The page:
MVP applies to teams, too

A group of people with laptops sitting around a rectangular wooden table.

You’ve probably heard of the “minimum viable product” (MVP) concept when creating a product. The general idea is that you shouldn’t make a fully-featured version out of the gate. It will take longer and might end up being the wrong thing. Instead, you should make the version with the smallest feature set that’s still useful to early adopters. From there, you can gather real-world feedback to improve future versions. Over time, you add more features until the product is done (to the degree software can ever be done). This makes sense for product development, but it applies just as much to teams.

When you’re starting or re-starting a team in an open source community, there’s a lot of enthusiasm. You have ideas about what the team can do. Others interested in joining the team have ideas about what the team can do. So you develop a grand plan and accomplish…very little. What happened?

The Flywheel Theory says that once a team loses momentum, it’s hard to rebuild it. Never having momentum is a good way to lose it. If you’re not building a minimum viable team, it’s easy to end up in a position where little is actually getting done. This means that people don’t see accomplishments and their initial enthusiasm fades quickly.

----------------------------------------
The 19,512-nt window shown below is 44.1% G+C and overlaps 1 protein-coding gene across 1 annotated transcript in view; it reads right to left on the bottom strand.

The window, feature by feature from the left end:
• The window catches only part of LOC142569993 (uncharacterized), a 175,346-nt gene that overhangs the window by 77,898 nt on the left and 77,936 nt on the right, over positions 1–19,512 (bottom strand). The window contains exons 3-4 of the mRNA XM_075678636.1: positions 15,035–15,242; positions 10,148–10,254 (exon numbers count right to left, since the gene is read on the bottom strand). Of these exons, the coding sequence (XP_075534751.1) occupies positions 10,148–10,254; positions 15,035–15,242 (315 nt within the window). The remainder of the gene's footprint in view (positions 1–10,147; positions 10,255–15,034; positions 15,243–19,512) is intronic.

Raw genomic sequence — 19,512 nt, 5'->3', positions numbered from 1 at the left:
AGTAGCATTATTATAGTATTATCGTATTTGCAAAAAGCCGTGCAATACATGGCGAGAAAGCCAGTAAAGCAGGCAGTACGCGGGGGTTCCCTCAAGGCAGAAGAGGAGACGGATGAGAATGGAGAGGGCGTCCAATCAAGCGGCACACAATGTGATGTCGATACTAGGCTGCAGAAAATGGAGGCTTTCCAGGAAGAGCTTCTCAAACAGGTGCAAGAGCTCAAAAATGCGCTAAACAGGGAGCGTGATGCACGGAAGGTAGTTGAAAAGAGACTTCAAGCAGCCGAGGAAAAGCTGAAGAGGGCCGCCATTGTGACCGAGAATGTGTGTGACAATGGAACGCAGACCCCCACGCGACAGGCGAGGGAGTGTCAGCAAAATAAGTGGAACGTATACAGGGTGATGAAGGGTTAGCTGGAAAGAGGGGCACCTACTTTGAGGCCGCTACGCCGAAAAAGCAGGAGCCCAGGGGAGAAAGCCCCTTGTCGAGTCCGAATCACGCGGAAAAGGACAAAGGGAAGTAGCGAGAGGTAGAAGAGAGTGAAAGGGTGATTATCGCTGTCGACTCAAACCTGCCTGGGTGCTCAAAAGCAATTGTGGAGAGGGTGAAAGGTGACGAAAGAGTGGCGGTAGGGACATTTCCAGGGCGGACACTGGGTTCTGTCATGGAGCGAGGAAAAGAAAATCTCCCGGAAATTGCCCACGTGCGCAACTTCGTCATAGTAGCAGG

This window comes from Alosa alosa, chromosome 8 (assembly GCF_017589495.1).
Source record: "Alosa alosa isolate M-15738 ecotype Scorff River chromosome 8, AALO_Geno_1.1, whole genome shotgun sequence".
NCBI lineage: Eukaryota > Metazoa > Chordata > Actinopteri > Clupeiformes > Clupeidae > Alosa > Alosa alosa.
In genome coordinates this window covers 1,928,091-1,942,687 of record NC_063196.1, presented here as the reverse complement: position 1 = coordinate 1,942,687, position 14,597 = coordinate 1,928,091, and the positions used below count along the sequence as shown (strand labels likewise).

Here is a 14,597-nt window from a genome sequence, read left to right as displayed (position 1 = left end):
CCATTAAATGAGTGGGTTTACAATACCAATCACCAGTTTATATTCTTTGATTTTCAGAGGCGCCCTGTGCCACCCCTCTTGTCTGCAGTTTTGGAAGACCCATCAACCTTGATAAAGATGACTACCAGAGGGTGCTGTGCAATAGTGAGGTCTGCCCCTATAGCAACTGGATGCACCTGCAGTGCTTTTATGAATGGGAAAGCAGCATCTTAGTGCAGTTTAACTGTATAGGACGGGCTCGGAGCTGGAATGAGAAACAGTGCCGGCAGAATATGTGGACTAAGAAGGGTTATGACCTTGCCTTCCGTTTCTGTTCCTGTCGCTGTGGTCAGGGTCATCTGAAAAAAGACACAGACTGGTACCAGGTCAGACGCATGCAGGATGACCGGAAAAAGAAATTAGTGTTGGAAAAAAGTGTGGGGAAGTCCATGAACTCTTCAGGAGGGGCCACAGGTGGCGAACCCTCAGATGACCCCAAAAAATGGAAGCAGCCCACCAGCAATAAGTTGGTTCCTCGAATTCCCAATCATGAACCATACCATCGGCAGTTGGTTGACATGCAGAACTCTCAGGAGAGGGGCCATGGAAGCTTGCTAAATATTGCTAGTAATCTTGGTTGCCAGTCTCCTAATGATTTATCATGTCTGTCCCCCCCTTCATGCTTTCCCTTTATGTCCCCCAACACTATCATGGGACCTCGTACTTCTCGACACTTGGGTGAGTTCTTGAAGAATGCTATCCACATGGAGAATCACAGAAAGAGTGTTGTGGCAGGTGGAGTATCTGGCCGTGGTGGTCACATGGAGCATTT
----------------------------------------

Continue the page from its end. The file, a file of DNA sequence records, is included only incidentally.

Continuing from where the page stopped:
When you’re building a team to do something in your community, make that thing very small to begin with. The scope should be small and tightly coupled. For example, start a documentation team by making a team to write release notes. Don’t worry about translations, user guides, et cetera. As the team is successful, you can start to add more to the team’s scope.

It’s hard to contain your enthusiasm when you’re starting something new. Keep in mind you’re trying to be sustainable, which means pacing yourself. Otherwise, all of that enthusiasm goes nowhere.

This post’s featured photo by Christina @ on Unsplash

Ben formerly led open source messaging at Docker and was the Fedora Program Manager. He is the author of Program Management for Open Source Projects. Ben is an Open Organization Ambassador and frequent conference speaker. His personal website is Funnel Fiasco.


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